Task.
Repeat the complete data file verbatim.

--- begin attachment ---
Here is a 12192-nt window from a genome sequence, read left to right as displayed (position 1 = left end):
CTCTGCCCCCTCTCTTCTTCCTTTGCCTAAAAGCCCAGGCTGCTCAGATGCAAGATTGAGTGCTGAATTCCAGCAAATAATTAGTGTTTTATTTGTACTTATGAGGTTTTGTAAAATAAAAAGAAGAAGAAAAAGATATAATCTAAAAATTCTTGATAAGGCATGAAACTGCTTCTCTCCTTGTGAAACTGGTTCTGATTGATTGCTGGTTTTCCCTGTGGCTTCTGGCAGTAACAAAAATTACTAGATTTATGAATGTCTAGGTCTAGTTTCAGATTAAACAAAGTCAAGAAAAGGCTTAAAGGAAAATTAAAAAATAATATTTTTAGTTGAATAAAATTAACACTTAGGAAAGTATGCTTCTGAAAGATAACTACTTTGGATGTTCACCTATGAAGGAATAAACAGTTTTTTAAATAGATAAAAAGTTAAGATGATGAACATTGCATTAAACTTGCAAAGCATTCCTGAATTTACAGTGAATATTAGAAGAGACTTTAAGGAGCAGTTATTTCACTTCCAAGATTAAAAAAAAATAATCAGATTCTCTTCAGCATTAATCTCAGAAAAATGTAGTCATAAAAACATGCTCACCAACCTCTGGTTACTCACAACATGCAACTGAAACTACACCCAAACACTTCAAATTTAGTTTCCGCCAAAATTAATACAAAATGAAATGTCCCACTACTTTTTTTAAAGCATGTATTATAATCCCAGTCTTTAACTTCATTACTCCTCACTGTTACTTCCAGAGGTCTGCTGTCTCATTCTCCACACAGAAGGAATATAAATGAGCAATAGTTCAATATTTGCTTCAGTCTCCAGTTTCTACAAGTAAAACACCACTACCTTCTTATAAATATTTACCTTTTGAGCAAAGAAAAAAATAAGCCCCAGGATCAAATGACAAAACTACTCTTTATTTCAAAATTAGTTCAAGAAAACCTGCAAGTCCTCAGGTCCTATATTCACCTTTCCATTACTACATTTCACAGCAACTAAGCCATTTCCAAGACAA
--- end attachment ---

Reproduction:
Here is a 12192-nt window from a genome sequence, read left to right as displayed (position 1 = left end):
CTCTGCCCCCTCTCTTCTTCCTTTGCCTAAAAGCCCAGGCTGCTCAGATGCAAGATTGAGTGCTGAATTCCAGCAAATAATTAGTGTTTTATTTGTACTTATGAGGTTTTGTAAAATAAAAAGAAGAAGAAAAAGATATAATCTAAAAATTCTTGATAAGGCATGAAACTGCTTCTCTCCTTGTGAAACTGGTTCTGATTGATTGCTGGTTTTCCCTGTGGCTTCTGGCAGTAACAAAAATTACTAGATTTATGAATGTCTAGGTCTAGTTTCAGATTAAACAAAGTCAAGAAAAGGCTTAAAGGAAAATTAAAAAATAATATTTTTAGTTGAATAAAATTAACACTTAGGAAAGTATGCTTCTGAAAGATAACTACTTTGGATGTTCACCTATGAAGGAATAAACAGTTTTTTAAATAGATAAAAAGTTAAGATGATGAACATTGCATTAAACTTGCAAAGCATTCCTGAATTTACAGTGAATATTAGAAGAGACTTTAAGGAGCAGTTATTTCACTTCCAAGATTAAAAAAAAATAATCAGATTCTCTTCAGCATTAATCTCAGAAAAATGTAGTCATAAAAACATGCTCACCAACCTCTGGTTACTCACAACATGCAACTGAAACTACACCCAAACACTTCAAATTTAGTTTCCGCCAAAATTAATACAAAATGAAATGTCCCACTACTTTTTTTAAAGCATGTATTATAATCCCAGTCTTTAACTTCATTACTCCTCACTGTTACTTCCAGAGGTCTGCTGTCTCATTCTCCACACAGAAGGAATATAAATGAGCAATAGTTCAATATTTGCTTCAGTCTCCAGTTTCTACAAGTAAAACACCACTACCTTCTTATAAATATTTACCTTTTGAGCAAAGAAAAAAATAAGCCCCAGGATCAAATGACAAAACTACTCTTTATTTCAAAATTAGTTCAAGAAAACCTGCAAGTCCTCAGGTCCTATATTCACCTTTCCATTACTACATTTCACAGCAACTAAGCCATTTCCAAGACAA